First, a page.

Individuals who consume a diet rich in vegetables are significantly less likely to develop acute pancreatitis, say researchers.
The study, published online in the journal Gut, examined 80,000 adults in Sweden in order to determine if an imbalance in antioxidant levels, associated with dietary factors, increased the risk of acute pancreatitis.
Pancreatitis refers to inflammation of the pancreas. The pancreas releases hormones as well as digestive enzymes to break down food. However, these enzymes can sometimes activate inside the pancreas, and start to digest the gland itself. Symptoms of acute pancreatitis can be severe and potentially life threatening.
Earlier studies have associated acute pancreatitis with excessive production of free radicals. In addition, levels of antioxidant enzymes, which remove free radicals, are increased during an attack.
In the study, the researchers found that participants consumed on average 2.5 services of vegetables per day and 2 servings of fruit. In general, men, smokers, and those with lower levels of education ate the fewest daily servings of vegetables. A similar profile was observed for fruit consumption, although these participants were more likely to have diabetes or to consume alcohol.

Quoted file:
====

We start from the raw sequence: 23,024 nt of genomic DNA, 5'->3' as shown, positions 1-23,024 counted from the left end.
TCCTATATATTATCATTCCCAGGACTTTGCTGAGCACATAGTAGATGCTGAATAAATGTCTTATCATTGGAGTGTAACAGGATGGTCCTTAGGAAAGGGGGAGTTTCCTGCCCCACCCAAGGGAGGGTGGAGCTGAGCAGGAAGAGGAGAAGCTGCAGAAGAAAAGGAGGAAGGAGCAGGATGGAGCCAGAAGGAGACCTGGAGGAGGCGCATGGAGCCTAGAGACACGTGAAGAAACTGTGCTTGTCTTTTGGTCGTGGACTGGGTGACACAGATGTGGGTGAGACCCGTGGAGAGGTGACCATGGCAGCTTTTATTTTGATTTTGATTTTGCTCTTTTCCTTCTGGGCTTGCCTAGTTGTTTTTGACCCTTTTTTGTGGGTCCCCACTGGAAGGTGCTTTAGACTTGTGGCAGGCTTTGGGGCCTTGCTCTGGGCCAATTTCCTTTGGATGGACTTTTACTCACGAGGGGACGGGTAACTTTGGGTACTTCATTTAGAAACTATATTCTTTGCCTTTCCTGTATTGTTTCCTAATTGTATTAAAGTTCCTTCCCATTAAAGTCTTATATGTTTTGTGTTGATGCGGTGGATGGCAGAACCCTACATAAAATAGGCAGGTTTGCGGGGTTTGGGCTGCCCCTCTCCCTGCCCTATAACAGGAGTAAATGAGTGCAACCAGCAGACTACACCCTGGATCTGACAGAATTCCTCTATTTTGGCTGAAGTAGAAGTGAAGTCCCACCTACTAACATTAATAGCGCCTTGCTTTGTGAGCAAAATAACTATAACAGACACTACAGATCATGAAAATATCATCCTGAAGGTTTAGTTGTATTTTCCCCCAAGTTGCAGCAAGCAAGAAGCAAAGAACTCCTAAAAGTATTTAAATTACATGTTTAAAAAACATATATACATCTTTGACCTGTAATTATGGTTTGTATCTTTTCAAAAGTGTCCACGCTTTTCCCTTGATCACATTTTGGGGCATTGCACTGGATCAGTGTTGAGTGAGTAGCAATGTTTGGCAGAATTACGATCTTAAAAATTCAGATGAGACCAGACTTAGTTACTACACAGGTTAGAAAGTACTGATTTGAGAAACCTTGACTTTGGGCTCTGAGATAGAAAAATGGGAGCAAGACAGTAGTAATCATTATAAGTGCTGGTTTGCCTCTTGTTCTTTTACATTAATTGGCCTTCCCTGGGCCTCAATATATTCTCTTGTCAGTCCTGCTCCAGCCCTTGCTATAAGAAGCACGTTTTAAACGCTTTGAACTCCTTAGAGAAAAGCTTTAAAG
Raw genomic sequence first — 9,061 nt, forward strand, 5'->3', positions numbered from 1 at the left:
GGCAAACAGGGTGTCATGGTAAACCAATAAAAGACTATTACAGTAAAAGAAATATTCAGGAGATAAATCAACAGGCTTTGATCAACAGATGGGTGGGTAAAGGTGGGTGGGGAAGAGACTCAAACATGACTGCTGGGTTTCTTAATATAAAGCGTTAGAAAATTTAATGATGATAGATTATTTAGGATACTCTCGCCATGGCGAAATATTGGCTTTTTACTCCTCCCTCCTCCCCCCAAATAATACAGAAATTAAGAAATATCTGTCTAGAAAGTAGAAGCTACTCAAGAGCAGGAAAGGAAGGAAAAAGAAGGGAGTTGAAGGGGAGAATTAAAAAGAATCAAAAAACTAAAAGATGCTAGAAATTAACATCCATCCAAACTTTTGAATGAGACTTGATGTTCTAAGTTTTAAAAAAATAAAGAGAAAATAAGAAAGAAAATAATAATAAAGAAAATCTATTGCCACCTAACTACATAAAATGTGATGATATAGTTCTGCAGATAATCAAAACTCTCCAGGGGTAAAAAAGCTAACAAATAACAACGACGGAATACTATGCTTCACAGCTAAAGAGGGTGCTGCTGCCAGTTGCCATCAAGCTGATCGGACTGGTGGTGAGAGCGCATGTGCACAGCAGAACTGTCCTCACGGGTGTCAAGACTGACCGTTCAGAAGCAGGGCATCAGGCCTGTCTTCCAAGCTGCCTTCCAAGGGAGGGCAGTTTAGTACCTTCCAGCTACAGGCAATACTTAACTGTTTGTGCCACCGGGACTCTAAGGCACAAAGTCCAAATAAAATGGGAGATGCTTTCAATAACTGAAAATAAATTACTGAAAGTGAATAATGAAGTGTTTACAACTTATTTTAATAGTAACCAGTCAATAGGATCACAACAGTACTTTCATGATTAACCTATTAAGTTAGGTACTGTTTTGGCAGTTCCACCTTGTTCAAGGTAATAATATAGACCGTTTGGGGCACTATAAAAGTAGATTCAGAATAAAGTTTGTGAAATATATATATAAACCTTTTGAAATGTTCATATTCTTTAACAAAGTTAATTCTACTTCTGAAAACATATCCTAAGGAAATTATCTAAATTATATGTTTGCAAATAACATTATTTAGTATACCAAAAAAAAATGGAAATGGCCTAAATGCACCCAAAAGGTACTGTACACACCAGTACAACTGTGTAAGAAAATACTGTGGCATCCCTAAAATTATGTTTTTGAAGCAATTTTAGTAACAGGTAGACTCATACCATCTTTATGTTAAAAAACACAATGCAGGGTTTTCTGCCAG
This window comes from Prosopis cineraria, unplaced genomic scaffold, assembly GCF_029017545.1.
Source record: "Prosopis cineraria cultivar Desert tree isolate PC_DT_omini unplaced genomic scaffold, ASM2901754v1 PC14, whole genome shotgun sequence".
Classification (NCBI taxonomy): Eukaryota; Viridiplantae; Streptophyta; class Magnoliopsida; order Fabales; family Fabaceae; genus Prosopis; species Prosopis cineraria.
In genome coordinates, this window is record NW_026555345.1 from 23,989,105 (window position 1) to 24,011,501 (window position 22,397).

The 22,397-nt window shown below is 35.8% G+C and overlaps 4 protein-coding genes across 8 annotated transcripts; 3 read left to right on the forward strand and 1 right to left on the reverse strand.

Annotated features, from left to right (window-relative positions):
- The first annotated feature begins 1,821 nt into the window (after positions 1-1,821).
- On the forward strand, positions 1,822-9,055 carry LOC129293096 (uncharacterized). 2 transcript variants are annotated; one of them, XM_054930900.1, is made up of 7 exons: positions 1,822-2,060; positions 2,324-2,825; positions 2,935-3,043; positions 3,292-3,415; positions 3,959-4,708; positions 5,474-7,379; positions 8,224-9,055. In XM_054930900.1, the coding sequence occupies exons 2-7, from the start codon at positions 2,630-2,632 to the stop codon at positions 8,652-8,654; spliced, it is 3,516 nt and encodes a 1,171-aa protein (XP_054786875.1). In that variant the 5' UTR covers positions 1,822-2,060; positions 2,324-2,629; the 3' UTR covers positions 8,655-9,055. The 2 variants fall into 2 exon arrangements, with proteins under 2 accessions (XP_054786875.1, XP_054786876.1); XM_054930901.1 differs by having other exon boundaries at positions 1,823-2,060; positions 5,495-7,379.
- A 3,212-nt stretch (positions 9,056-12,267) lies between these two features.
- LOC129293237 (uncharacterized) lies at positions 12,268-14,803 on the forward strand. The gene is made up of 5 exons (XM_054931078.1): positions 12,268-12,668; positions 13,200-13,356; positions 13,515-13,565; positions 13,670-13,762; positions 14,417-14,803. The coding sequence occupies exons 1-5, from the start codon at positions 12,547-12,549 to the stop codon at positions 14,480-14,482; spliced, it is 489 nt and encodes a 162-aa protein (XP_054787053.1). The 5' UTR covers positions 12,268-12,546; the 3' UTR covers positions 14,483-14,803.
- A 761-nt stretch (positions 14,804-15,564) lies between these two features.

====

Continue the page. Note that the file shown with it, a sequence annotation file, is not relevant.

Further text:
320 study participants developed acute pancreatitis that was not associated with the complications of gallstones.
Although consuming more vegetables appeared to reduce the risk of acute pancreatitis, consuming more fruit did not.
According to the researchers, individuals who consumed more than 4 servings of vegetables per day were 44% less likely to develop acute pancreatitis than people who ate 1 serving per day.
Participants who were overweight or drank more than 1 alcoholic beverage per day seemed to benefit the most from consuming a diet rich in vegetable. The team found that the risk of developing acute pancreatic decreased by 71% among drinkers and by 51% among those who were overweight.
The researchers note that the protective effect of vegetables is most likely due to the high levels of antioxidants they contain. However, why fruit does not appear to reduce the risk of developing acute pancreatitis may be due to its fructose content, which might counter the effects of antioxidants. Earlier studies have associated fructose with free radical production.
If further studies verify these findings, the researchers suggest that consuming more vegetables may reduce the risk of developing acute pancreatitis that is not associated to gallstones.
Written by Grace Rattue